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Recipe for IoT – Empowered Computers, Lots of Sensors, Lots of Data and Management of Human Factor Concerns

David Bay, Corporate Engineer
OSRAM SYLVANIA Inc.

Given the relative immature status of RFID and internet technologies in 1999, I commend Mr. Ashton for recognizing the importance of such technologies as well as his identification of use cases enabled by their simultaneous use.

IoTIn a CY 2009 column (Reference B) in which Mr. Ashton provided additional commentary regarding his coining of IoT, my attention was drawn to the following:  “…we need to empower computers with their own means of gathering information, so they can see, hear and smell the world for themselves, in all its random glory…”  Profound!  As our world evolves into a morass of connected, smart and intelligent technologies, products, applications and services, including “lighting,” I submit that Mr. Ashton’s words are equally profound and applicable today.  His comments identify an approach which could help realize simpler, more user-friendly and ROI-justified IoT systems, applications and services, but we are not there yet.

Although the efficient, energy-reducing, highly-automated and task-saving IoT environments we’ve been reading about and expecting for the past ten years are beginning to take shape, I believe the complexity, implementation challenges and architectural/infrastructural difficulties of today’s IoT systems are such that their adoption rate and extent of proliferation will be constrained.  I believe we have not yet acted as confidently and broadly as we ought with respect to “…empowering computers…” (please refer to Mr. Ashton’s comments), largely because of insufficient, inaccurate and/or nonexistent “data.”  The roles and importance of “big data” are finally becoming clearer!  In addition to being the fuel which enables the IoT beast, I believe “big data” and properly-analyzed subsets of same will be enablers of reduced complexity, increased functionality and new business opportunities in future IoT systems, including those in/for “lighting.”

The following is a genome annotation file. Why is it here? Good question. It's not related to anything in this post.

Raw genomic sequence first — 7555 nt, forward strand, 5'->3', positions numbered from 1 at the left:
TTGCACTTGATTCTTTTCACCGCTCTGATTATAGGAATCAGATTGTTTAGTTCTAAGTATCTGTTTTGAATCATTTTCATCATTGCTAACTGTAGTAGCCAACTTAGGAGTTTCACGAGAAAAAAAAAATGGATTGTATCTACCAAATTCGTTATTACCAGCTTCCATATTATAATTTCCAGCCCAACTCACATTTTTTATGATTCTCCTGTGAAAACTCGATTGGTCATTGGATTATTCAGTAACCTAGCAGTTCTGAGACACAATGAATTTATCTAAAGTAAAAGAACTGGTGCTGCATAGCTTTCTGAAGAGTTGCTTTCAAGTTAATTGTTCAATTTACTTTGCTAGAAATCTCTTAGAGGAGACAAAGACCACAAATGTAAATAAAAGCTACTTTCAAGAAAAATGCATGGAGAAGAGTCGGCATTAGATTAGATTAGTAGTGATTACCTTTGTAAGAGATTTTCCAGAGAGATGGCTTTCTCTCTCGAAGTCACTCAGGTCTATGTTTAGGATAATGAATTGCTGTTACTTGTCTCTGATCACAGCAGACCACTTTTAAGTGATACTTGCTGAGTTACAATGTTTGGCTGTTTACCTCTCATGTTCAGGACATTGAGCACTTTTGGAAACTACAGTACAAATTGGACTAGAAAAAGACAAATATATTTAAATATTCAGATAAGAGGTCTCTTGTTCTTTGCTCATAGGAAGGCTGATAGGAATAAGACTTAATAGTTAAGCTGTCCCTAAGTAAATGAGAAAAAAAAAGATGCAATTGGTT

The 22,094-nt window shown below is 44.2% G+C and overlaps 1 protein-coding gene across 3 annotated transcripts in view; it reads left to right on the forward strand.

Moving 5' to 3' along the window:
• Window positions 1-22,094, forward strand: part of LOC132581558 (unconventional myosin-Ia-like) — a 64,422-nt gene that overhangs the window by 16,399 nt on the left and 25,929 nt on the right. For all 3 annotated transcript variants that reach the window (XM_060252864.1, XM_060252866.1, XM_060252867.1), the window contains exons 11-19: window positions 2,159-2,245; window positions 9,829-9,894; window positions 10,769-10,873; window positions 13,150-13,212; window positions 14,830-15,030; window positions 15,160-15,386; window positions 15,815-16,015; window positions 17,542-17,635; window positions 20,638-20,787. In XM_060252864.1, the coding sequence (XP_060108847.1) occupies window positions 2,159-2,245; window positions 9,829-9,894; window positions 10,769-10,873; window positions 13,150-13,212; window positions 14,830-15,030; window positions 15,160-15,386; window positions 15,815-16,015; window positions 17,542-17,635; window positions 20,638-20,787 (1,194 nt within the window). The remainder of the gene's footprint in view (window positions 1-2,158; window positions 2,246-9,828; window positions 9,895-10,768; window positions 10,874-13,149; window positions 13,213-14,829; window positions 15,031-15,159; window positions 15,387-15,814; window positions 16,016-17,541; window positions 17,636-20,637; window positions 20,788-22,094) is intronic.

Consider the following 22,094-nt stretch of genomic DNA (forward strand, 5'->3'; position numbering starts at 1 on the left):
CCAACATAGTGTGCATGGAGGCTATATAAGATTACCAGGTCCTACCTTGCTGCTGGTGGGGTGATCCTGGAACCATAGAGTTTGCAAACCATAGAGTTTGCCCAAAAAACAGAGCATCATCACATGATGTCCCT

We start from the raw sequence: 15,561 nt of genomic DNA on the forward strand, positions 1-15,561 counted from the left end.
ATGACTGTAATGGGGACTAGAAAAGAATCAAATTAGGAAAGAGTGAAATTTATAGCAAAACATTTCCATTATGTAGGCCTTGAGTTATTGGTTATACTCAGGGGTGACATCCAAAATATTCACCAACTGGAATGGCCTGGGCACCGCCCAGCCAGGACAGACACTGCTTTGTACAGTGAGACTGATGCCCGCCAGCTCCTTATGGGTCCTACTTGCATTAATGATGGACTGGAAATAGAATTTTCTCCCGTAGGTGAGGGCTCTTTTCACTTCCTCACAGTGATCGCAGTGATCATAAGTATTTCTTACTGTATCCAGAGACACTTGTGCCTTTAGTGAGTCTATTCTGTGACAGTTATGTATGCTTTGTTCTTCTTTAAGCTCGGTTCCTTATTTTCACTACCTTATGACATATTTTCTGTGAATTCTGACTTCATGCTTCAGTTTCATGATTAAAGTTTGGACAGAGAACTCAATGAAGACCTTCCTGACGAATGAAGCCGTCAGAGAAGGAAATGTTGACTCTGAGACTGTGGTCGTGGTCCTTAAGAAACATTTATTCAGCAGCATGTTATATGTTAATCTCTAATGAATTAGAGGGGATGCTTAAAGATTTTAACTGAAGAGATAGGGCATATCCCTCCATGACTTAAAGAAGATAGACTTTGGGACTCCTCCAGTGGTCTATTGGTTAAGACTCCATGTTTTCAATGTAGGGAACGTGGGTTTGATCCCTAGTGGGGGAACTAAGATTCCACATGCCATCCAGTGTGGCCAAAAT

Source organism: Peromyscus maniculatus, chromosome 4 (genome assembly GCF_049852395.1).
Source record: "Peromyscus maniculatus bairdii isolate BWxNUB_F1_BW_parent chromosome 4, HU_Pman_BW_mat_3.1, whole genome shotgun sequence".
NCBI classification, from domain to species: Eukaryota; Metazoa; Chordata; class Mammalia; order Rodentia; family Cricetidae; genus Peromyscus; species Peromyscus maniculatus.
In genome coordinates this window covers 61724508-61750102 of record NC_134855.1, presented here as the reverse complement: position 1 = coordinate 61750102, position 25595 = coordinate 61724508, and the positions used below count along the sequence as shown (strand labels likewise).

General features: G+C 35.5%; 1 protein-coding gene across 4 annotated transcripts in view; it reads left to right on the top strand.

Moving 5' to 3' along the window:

In fact, one can find IoT-like lighting applications and systems which took Mr. Ashton’s suggestions literally.  Examples include TERRALUX’s LEDSENSE LEDr which can “smell” (TERRALUX LEDSENSE), GE Current’s Lighting Fixtures enabled by ShotSpotter’s “hearing” technology to detect gunshots (GE Current/ShotSpotter), and Hubbell Lighting’s TOTUS Solutions which incorporate “seeing” (surveillance) technologies (Hubbell Lighting TOTUS Solutions).  Additionally one can find lamps equipped with “…empowered computers…”, including OSRAM/LEDVANCE’s LIGHTIFY (OSRAM/LEDVANCE LIGHTIFY) product and Philips’ Hue lamp (Philips Hue), both having capabilities to enable aspects of IoT-based home automation.  These technology-leading products, the companies providing them, and others striving to do likewise are among the IoT vanguard.